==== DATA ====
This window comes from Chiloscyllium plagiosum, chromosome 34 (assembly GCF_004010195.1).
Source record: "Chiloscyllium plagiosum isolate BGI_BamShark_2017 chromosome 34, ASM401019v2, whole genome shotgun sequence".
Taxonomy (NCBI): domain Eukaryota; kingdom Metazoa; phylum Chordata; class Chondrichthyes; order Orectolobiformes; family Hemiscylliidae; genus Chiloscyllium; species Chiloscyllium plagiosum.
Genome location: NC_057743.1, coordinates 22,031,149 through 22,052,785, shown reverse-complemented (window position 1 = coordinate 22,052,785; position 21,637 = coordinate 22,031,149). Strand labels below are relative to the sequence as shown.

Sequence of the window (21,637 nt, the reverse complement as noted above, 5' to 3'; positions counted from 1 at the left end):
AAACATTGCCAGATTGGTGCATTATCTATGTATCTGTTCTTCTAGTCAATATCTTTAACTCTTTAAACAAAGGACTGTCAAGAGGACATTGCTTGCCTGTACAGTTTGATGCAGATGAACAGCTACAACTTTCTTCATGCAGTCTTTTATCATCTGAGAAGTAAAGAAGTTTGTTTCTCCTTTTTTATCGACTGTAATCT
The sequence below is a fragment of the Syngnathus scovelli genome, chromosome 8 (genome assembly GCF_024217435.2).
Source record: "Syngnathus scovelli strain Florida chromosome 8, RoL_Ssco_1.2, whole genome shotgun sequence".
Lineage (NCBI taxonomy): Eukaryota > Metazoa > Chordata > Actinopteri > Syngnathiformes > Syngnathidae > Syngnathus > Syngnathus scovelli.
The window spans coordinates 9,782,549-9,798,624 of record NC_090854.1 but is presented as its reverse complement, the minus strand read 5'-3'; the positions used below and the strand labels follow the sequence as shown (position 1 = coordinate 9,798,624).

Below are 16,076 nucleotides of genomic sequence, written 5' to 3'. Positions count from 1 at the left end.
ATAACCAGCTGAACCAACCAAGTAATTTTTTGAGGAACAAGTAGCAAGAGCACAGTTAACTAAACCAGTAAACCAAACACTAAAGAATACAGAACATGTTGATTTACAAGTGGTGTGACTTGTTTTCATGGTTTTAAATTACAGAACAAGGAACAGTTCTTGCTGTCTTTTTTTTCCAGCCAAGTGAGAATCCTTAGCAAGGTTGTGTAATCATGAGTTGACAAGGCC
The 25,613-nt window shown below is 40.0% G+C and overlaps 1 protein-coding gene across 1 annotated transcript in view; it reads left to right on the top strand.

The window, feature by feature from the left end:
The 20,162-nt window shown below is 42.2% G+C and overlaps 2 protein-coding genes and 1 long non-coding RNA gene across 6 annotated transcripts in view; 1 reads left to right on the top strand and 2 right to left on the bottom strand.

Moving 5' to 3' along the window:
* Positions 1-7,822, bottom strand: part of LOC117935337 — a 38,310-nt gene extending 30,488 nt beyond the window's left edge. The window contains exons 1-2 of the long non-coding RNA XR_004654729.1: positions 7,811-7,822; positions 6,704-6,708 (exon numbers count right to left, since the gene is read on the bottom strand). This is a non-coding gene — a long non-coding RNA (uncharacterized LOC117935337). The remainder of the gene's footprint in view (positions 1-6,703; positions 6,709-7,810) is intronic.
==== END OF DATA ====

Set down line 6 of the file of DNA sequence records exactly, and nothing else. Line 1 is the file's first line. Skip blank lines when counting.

AAACATTGCCAGATTGGTGCATTATCTATGTATCTGTTCTTCTAGTCAATATCTTTAACTCTTTAAACAAAGGACTGTCAAGAGGACATTGCTTGCCTGTACAGTTTGATGCAGATGAACAGCTACAACTTTCTTCATGCAGTCTTTTATCATCTGAGAAGTAAAGAAGTTTGTTTCTCCTTTTTTATCGACTGTAATCT